Security experts discovered a new Android Trojan dubbed TeleRAT that uses Telegram Bot API to communicate with the command and control (C&C) server and to exfiltrate data.
TeleRAT appears to be originating from and/or to be targeting individuals in Iran, experts found similarities with another Android malware dubbed IRRAT Trojan, which also leverages Telegram’s bot API for C&C communication communications.
The IRRAT is able to steal contact information, a list of Google accounts registered on the devices, SMS history, it is also able to take a picture with the front-facing and back-facing cameras.
Stolen data are stored on a series of files on the phone’s SD card and then sent to an upload server. The IRRAT malware reports to a Telegram bot, hides its icon from the phone’s app menu and runs in the background waiting for commands.
The TeleRAT Android malware operates in a different way, it creates two files on the device, telerat2.txt containing device information (i.e. system bootloader version number, available memory, and a number of processor cores), and thisapk_slm.txt containing a Telegram channel and a list of commands.
Once installed, the malicious code informs attackers on this by sending a message to a Telegram bot via the Telegram bot API with the current date and time. The malware also starts a background service that listens for changes made to the clipboard, and finally, the app fetches updates from the Telegram bot API every 4.6 second listening for several commands written in Farsi (Persian).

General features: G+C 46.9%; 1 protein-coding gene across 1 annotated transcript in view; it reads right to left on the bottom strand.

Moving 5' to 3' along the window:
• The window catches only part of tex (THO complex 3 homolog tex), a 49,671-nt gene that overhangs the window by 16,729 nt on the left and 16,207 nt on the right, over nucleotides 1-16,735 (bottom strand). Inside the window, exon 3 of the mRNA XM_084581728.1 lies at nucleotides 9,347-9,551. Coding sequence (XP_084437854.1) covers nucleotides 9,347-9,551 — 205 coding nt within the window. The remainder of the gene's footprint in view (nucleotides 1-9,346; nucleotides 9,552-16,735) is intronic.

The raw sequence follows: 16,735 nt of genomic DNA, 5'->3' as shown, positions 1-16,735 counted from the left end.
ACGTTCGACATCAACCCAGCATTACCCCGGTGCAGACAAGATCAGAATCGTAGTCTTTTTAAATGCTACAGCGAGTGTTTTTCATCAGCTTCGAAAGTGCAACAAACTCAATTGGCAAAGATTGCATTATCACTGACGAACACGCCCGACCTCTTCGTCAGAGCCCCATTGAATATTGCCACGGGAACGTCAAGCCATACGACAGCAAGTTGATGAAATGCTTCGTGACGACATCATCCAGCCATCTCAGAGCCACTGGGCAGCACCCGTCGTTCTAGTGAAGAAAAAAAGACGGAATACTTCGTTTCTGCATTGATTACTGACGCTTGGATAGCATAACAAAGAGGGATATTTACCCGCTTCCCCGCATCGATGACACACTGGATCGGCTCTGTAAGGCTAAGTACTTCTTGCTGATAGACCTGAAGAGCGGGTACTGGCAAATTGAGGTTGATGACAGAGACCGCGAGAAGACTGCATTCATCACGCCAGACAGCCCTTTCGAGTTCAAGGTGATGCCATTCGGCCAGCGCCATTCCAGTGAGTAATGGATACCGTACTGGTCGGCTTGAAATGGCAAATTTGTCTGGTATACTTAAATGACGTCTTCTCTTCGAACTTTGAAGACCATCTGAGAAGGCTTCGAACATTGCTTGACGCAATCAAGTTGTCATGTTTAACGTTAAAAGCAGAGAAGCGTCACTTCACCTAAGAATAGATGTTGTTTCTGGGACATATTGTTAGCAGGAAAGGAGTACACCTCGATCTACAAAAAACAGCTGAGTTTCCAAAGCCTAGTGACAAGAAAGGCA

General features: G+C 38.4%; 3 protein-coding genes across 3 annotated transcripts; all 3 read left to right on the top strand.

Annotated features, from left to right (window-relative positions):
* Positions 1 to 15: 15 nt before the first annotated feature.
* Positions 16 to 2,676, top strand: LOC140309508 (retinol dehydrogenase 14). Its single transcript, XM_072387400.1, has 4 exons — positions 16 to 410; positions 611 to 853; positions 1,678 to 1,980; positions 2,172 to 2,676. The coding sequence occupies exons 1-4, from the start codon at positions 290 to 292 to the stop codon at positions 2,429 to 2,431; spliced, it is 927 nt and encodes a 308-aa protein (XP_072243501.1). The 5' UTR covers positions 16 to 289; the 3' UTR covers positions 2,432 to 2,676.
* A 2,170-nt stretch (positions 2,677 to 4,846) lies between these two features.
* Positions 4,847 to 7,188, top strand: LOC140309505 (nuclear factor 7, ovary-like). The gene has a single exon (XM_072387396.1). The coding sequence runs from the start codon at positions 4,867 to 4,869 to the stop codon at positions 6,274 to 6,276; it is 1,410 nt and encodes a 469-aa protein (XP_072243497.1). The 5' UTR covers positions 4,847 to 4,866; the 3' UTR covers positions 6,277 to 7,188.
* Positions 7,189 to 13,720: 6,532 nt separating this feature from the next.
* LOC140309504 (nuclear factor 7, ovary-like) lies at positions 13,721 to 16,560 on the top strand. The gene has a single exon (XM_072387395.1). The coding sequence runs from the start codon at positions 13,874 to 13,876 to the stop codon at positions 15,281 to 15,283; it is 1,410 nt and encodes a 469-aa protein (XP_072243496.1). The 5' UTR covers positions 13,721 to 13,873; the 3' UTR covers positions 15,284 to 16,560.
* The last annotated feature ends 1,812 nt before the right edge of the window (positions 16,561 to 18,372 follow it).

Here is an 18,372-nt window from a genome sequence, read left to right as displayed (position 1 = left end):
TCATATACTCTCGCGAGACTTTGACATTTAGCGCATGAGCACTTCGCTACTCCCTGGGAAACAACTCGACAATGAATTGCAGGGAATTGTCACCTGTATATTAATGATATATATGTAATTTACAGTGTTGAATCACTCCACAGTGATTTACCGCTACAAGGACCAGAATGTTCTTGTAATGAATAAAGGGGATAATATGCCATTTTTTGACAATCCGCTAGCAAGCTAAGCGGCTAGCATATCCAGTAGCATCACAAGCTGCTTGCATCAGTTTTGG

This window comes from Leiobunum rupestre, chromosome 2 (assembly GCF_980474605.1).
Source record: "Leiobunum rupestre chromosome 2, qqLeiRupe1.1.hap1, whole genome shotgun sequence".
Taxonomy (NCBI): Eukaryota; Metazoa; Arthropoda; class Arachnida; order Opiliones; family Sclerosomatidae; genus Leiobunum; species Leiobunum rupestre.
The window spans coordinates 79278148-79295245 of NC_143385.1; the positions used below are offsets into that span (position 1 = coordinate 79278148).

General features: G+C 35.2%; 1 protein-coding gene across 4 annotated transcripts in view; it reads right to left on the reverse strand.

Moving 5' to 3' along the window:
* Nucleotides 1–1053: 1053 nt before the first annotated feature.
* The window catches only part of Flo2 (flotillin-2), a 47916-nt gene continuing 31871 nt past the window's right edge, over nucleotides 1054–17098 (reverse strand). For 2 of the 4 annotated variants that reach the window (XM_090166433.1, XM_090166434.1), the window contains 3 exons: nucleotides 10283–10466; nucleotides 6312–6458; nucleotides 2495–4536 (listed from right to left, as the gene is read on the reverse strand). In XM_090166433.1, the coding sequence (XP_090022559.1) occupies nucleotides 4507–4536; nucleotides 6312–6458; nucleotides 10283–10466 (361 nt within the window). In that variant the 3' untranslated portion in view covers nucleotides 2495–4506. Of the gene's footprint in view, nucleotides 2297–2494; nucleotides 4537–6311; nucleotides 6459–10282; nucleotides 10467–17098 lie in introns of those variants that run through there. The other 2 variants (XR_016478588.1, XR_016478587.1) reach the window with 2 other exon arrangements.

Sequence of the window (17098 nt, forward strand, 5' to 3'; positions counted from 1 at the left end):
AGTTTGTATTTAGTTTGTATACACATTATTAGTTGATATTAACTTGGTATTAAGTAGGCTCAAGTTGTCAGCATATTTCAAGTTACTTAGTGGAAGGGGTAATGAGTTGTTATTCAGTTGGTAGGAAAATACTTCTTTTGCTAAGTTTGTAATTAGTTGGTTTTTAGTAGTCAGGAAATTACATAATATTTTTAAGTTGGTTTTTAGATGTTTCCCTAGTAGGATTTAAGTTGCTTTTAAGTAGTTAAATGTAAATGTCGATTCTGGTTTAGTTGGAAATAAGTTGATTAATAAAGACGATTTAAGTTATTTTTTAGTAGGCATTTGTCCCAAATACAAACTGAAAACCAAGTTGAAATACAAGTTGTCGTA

The TeleRAT is able to receive commands to grab contacts, location, app list, or the content of the clipboard; receive charging information; get file list or root file list; download files, create contacts, set wallpaper, receive or send SMS; take photos; receive or make calls; turn phone to silent or loud; turn off the phone screen; delete apps; cause the phone to vibrate; and get photos from the gallery.
TeleRAT is also able of uploading exfiltrated data using Telegram’s sendDocument API method, in this way it evades network-based detection.
The malware is able to get updates in two ways, namely the getUpdates method (which exposes a history of all the commands sent to the bot, including the usernames the commands originated from), and the use of a Webhook (bot updates can be redirected to a HTTPS URL specified by means of a Webhook).
The TeleRAT malware is distributed via seemingly legitimate applications in third-party Android app stores and also via both legitimate and nefarious Iranian Telegram channels. According to PaloAlto networks, a total of 2,293 users were apparently infected, most of them (82%) having Iranian phone numbers.